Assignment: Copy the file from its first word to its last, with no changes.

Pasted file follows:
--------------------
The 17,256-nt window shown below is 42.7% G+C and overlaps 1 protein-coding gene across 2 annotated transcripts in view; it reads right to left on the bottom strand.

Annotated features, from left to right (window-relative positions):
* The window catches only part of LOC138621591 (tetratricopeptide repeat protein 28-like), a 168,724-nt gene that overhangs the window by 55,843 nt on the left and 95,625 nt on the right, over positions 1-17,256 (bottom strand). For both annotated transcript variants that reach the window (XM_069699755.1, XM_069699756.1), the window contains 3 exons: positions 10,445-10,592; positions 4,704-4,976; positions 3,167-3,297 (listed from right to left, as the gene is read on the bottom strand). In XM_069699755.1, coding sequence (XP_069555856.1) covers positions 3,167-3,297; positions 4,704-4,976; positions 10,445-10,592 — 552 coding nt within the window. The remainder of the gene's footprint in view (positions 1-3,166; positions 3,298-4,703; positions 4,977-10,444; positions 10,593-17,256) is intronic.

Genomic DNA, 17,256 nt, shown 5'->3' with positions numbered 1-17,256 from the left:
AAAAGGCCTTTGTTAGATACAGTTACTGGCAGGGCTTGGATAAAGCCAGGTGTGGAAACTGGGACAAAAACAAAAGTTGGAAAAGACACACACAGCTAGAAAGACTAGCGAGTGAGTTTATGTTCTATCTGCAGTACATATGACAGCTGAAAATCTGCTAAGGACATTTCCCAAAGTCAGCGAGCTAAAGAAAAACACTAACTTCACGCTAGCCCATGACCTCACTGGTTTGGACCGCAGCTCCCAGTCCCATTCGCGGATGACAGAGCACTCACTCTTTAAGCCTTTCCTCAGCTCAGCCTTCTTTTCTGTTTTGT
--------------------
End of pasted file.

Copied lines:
The 17,256-nt window shown below is 42.7% G+C and overlaps 1 protein-coding gene across 2 annotated transcripts in view; it reads right to left on the bottom strand.

Annotated features, from left to right (window-relative positions):
* The window catches only part of LOC138621591 (tetratricopeptide repeat protein 28-like), a 168,724-nt gene that overhangs the window by 55,843 nt on the left and 95,625 nt on the right, over positions 1-17,256 (bottom strand). For both annotated transcript variants that reach the window (XM_069699755.1, XM_069699756.1), the window contains 3 exons: positions 10,445-10,592; positions 4,704-4,976; positions 3,167-3,297 (listed from right to left, as the gene is read on the bottom strand). In XM_069699755.1, coding sequence (XP_069555856.1) covers positions 3,167-3,297; positions 4,704-4,976; positions 10,445-10,592 — 552 coding nt within the window. The remainder of the gene's footprint in view (positions 1-3,166; positions 3,298-4,703; positions 4,977-10,444; positions 10,593-17,256) is intronic.

Genomic DNA, 17,256 nt, shown 5'->3' with positions numbered 1-17,256 from the left:
AAAAGGCCTTTGTTAGATACAGTTACTGGCAGGGCTTGGATAAAGCCAGGTGTGGAAACTGGGACAAAAACAAAAGTTGGAAAAGACACACACAGCTAGAAAGACTAGCGAGTGAGTTTATGTTCTATCTGCAGTACATATGACAGCTGAAAATCTGCTAAGGACATTTCCCAAAGTCAGCGAGCTAAAGAAAAACACTAACTTCACGCTAGCCCATGACCTCACTGGTTTGGACCGCAGCTCCCAGTCCCATTCGCGGATGACAGAGCACTCACTCTTTAAGCCTTTCCTCAGCTCAGCCTTCTTTTCTGTTTTGT